Vocabulary, Slang and Definitions

25 Random Essential Billiards Terms

This is your pocket for sinking balls in a one pocket game.
This term is used to refer to a player missing a shot.
A widespread term in US parlance describing missing a relatively easy shot—often in the face of pressure. Can be used in many forms: "I dogged the shot"; "I hope he dogs it"; "I'm such a dog."
This refers to the cluster of balls remaining in a similar position to where they were within the break.
The World Pool-Billiard Association (WPA) is the international governing body for pocket billiards (and also sactions rules and events for carom billiards games as well, in cooperation with other bodies). The group was formed in 1987, and was initially headed by a provisional board of directors consisting of representatives from the United States, Japan, Sweden, and Germany.
This is the portion of the joint that actually connects the two sides of the cue, often called the pin or male end. This comes in a number of different sizes and shapes which some believe has an influence on the hit of the cue stick.
The ornamentation on a cue, between the wrap and the joint, is often made by inlaying exotic materials into the wood so the inlays form points. The value of a cue is often based on the number points.
(noun) An opening in a table, cut partly into the bed and partly into the rails and their cushions, into which balls are shot (pocketed or potted).
(verb) Send a ball into a pocket, usually intentionally.
The profile of the shaft of the cue as it as it increases in diameter from the tip to the joint. A "fast" or "slow" taper refers to how quickly the diameter increases. A "pro" taper describes a shaft that tapers rapidly from the joint size to the tip size so as to provide a long, untapered stroking area.
A tournament format in which a player must lose two matches in order to be eliminated.
Side spin on the cue ball that causes it to roll off a cushion (contacted at an angle) with rather than against the ball's natural momentum and direction of travel. If angling into a rail that is on the right, then running english would be left english, and vice versa. The angle of deflection will be wider than if no english were applied to the cue ball. But more importantly, because the ball is rolling instead of sliding against the rail, the angle will be more consistent. For this reason, running English is routinely used. Also called running side in British terminology. Contrast reverse english.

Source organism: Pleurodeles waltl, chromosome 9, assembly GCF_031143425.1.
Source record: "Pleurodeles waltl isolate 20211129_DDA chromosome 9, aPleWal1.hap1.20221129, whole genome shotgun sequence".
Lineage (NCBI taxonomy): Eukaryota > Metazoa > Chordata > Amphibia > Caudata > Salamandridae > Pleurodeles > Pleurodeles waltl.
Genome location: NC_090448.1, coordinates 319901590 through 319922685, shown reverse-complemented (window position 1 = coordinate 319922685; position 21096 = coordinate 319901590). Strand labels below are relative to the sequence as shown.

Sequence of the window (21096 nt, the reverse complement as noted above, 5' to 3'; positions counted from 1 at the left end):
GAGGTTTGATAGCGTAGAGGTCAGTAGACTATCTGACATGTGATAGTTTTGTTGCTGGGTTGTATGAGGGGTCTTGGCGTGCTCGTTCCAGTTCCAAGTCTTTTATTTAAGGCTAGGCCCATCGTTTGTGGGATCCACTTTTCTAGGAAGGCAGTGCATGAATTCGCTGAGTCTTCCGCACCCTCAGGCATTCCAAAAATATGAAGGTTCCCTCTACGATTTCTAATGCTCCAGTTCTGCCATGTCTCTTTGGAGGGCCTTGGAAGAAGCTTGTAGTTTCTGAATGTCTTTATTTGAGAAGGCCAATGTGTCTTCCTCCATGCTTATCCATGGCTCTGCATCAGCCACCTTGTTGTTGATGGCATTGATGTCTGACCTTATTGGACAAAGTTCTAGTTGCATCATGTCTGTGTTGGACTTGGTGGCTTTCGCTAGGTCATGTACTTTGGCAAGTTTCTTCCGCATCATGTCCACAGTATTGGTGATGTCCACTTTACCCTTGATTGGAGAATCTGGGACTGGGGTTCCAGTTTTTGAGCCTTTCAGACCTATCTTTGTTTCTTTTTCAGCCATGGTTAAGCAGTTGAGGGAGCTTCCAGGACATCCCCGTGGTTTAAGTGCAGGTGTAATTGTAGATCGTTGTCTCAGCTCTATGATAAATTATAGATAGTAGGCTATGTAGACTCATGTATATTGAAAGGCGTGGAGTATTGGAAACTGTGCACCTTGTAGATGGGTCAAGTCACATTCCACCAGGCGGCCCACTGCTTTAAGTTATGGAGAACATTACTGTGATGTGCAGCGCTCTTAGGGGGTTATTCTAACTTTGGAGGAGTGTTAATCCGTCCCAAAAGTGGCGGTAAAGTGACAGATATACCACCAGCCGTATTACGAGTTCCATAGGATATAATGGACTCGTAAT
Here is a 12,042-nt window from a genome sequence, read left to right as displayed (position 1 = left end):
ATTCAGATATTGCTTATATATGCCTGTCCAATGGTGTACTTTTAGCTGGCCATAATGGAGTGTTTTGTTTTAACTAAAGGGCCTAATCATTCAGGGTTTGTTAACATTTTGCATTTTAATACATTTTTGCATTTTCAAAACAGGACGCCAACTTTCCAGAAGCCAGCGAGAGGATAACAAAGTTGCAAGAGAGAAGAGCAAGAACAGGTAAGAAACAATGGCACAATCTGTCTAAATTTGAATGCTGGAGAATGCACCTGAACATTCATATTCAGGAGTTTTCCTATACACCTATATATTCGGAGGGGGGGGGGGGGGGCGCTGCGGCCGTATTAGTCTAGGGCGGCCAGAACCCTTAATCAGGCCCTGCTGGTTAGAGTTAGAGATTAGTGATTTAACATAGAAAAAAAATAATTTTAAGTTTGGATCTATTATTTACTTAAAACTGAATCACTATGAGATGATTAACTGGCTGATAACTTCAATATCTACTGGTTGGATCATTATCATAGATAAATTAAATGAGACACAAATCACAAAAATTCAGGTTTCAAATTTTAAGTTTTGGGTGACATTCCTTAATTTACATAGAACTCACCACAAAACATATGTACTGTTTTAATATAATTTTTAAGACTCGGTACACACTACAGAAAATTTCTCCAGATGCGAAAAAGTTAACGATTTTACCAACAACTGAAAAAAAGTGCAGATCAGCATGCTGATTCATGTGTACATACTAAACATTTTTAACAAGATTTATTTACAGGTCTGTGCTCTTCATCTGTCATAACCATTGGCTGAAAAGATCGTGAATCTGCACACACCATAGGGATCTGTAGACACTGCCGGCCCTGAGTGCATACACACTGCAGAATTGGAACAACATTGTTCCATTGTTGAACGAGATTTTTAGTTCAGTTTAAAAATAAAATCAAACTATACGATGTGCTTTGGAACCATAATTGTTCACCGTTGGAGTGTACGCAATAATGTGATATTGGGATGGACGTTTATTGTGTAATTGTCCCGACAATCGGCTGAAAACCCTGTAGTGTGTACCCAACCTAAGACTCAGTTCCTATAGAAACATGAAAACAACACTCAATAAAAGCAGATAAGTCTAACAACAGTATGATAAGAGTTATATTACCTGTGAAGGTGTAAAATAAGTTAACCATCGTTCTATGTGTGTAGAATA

This is to win a game by pocketing enough balls before you opponent.
The act of playing a devastating safety which leaves the opponent in a situation where it is very difficult or near impossible to make a legal hit on an object ball
A point bead on a scoring string.
The desired angle that must be created between the path of the cue ball and the path of the object ball upon contact to pot the object ball. It is usually measured to the center of the pocket. See also aiming line.
This is the International Billiards and Snooker Federation. This organization governs non-professional snooker and billiards play all over the world.
A situation in which a ball strikes another ball which is close to a rail and the struck ball rebounds back into the ball it was hit by; usually but not always unintended.
Sometimes interchangeable with scratch, though the latter is often used only to refer to the foul of pocketing the cue ball. A violation of a particular game's rules for which a set penalty is imposed.
The ease with which a player is generating cue power, due to well-timed acceleration of the cue at the appropriate point in a shot.
This is the white ball in carom games which is separated from the clear ball by a marking (usually a dot or spot).
Accidentally causing the cue ball or any object ball to leave the table. It is normally a foul.
Also nurse shot, nursery shot. In carom games such as straight rail, balkline and cushion caroms, where all the balls are kept near each other and a cushion, and with very soft shots, can be "nursed" down a rail on multiple successful shots that effectively replicate the same ball setup so that the nurse shot can be repeated again (and again, etc.). Excessive use of nurse shots by players skilled enough to set them up and pull them off repeatedly at will is what led to the development of the balkline carom billiards game variations, and repetitive shot limitation rules in English billiards. A clear example of why: In 1907, Tom Reece scored a record break of 499,135 consecutive points over a period of five weeks, without a miss, using the cradle cannon nurse shot.
British term referring to the base or metaphorical "feet" of a ball that rattles in the jaws of a pocket before eventually dropping. Usually said of an object ball for which the intention was to pot it.
Skilled playing in which knowledge of ball speed, angles, post-impact trajectory, and other factors are used to gain position (i.e. a good leave) after the target ball is struck. The goals of position play are generally to ensure that the next shot is easy or at least makeable, and/or to play a safety in the advent of a miss (intentional or otherwise).
Australian: Defeated with all seven of one's object balls (in blackball or eight-ball) remaining on the table.
This word is used as slang to define a player as amateur or recreational.